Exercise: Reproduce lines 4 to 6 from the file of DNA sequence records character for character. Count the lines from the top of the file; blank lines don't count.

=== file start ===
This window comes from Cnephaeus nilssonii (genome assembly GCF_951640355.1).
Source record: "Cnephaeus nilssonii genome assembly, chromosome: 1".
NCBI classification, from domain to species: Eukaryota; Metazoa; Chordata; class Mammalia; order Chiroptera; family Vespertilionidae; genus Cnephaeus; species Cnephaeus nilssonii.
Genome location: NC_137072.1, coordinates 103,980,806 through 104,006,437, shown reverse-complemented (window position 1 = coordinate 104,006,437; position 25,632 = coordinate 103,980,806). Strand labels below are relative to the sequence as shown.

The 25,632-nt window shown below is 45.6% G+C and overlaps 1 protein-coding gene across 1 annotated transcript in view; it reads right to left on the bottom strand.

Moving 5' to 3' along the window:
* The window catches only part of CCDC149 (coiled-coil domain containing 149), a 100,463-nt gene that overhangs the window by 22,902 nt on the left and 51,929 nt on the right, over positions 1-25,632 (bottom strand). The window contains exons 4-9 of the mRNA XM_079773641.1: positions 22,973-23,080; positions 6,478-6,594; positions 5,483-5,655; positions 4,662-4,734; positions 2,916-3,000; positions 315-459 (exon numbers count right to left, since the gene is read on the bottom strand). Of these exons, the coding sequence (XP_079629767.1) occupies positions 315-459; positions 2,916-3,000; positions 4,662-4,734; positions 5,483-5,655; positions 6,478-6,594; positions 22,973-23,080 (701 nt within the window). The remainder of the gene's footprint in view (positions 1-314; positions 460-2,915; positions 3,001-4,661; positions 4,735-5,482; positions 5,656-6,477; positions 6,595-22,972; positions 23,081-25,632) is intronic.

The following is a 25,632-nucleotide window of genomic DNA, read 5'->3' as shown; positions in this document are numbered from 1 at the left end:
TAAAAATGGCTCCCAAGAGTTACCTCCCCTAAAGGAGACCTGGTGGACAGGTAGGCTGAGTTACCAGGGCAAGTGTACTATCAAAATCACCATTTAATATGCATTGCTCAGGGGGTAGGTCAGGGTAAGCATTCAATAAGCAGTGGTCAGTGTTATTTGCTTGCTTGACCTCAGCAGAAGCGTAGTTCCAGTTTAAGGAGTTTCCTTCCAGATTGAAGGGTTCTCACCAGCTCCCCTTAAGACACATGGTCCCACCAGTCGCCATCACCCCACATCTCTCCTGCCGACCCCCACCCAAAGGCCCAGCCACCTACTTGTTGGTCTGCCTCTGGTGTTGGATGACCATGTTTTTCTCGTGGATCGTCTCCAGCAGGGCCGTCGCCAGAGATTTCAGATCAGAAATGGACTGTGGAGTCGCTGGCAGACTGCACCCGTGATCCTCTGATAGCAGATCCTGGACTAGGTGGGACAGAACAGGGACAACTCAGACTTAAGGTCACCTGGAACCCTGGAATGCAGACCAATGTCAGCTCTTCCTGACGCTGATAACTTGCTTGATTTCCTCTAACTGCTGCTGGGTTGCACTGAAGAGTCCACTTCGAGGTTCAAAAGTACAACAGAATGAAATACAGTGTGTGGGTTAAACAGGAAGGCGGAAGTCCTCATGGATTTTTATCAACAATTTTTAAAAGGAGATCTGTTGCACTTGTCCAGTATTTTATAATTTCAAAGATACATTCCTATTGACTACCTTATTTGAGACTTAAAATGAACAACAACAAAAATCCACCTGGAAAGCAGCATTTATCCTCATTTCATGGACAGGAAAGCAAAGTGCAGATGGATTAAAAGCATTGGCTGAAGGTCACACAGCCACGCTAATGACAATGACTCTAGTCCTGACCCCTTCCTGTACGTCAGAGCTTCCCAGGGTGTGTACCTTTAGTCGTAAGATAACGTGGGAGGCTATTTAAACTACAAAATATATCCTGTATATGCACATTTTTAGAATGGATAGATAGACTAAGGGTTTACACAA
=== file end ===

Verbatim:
Genome location: NC_137072.1, coordinates 103,980,806 through 104,006,437, shown reverse-complemented (window position 1 = coordinate 104,006,437; position 25,632 = coordinate 103,980,806). Strand labels below are relative to the sequence as shown.

The 25,632-nt window shown below is 45.6% G+C and overlaps 1 protein-coding gene across 1 annotated transcript in view; it reads right to left on the bottom strand.

Moving 5' to 3' along the window: